Governor names higher-education head

Karen R. Johnson has been named the state's secretary of higher education, replacing Patricia S. Florestano, who is retiring after five years in the job.

"I'm really flattered that the governor would place that kind of confidence in me," said Johnson, 36, who is Gov. Parris N. Glendening's deputy chief of staff.


Johnson, a Baltimore native who graduated from Western High School, the University of Maryland, Baltimore County, and University of Maryland School of Law, has been the governor's chief adviser on higher education issues.

Florestano announced in April her intention to retire, saying she wanted to give her successor three years in the job before the end of Glendening's second term.


"She's smart and she's tough, and she will learn the job quickly," Florestano said of Johnson.

Freeman A. Hrabowski III, president of the University of Maryland, Baltimore County described Johnson as "a solid thinker."

"She's a person of impeccable character who understands the importance of maintaining the diversity of higher education institutions, public and private, in Maryland," he said.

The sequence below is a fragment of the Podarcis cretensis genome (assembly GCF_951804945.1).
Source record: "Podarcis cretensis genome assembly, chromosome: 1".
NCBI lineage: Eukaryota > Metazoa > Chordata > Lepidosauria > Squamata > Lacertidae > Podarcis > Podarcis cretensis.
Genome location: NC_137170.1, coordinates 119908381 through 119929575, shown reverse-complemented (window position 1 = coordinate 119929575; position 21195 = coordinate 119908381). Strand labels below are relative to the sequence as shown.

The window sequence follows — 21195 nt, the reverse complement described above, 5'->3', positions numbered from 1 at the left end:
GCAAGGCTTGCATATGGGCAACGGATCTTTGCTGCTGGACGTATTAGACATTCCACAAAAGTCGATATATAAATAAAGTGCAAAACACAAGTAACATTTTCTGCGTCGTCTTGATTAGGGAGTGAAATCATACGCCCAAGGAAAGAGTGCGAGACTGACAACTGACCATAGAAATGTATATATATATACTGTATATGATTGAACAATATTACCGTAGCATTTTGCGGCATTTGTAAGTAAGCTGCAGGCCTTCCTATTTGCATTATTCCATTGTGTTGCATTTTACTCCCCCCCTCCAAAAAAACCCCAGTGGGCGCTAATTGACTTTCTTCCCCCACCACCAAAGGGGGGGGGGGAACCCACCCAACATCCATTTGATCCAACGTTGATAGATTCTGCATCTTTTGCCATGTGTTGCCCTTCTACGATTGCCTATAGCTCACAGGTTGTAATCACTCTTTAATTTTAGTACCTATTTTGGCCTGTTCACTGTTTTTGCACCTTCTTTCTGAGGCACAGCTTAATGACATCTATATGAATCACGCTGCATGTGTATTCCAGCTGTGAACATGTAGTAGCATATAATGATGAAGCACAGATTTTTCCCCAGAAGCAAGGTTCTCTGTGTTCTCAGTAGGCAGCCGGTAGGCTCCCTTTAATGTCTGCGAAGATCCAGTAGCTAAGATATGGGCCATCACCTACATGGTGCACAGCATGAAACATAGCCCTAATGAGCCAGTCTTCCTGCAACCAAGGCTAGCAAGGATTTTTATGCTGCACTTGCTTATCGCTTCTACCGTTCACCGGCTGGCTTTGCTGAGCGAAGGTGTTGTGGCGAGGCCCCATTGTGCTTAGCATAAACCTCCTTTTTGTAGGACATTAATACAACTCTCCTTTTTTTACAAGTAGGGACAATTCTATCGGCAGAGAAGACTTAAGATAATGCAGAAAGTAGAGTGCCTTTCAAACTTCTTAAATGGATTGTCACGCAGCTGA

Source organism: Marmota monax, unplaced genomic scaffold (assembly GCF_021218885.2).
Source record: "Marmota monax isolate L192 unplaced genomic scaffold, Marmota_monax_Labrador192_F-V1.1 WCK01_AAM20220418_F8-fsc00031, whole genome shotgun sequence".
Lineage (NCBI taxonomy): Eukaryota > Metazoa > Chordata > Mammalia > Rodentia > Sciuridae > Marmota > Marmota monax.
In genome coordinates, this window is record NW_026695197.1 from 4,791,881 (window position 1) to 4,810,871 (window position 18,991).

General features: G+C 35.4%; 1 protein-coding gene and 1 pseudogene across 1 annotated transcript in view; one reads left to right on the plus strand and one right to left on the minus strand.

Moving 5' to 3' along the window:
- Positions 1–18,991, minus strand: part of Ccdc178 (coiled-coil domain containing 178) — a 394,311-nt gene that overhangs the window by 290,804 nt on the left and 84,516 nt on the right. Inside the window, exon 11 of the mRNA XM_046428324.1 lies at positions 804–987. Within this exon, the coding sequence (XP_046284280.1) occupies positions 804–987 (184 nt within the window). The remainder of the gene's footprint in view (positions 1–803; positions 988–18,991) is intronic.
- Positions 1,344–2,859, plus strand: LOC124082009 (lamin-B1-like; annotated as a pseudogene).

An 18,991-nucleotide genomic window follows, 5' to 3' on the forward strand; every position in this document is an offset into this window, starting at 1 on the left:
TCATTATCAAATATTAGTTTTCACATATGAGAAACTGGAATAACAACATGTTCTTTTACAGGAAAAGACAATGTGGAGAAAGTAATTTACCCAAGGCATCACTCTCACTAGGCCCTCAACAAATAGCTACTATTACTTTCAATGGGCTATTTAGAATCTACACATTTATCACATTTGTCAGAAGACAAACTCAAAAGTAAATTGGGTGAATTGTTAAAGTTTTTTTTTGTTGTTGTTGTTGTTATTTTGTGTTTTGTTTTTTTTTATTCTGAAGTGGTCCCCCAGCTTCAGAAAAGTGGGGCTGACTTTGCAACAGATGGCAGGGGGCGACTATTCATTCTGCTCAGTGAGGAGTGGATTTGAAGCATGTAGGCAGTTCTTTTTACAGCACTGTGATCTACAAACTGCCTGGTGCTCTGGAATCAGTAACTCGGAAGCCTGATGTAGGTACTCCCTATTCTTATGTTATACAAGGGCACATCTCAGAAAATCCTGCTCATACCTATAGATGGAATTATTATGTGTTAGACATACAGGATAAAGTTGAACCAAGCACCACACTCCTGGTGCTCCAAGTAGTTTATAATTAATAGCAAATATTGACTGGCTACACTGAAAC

"Most important, she knows how to work well with people," Hrabowski said.

As higher education secretary, Johnson will head the Maryland Higher Education Commission (MHEC), the state's regulatory body over all post-secondary schools.

She will be the point person in the effort to satisfy the U.S. Department of Education's Office of Civil Rights, which is currently in the process of certifying that the state's colleges and universities are properly desegregated.

"Right now, that is probably the toughest issue facing higher education," Florestano said. "She has been involved in it from the beginning."

Johnson said she was confident that the state would come up with a satisfactory plan by the Sept. 30 target date.


"I think so much of what they are looking for are policies and practices we already have in place, I'm happy to say," she said.

Johnson also takes over MHEC as its regulatory powers have been diminished by the General Assembly, which voted to allow state schools greater freedom to institute new programs without seeking commission approval.

"To me it's clear that MHEC is a coordinating body, not a regulator," she said. "That's what's so exciting about it. There's so much going on in higher education, it can help move all these schools to be the best they can be."

Before she started in the governor's office in 1998, Johnson held several positions in the Department of Labor, Licensing and Regulation.

She began her career as a lawyer, specializing in civil litigation at two Baltimore firms.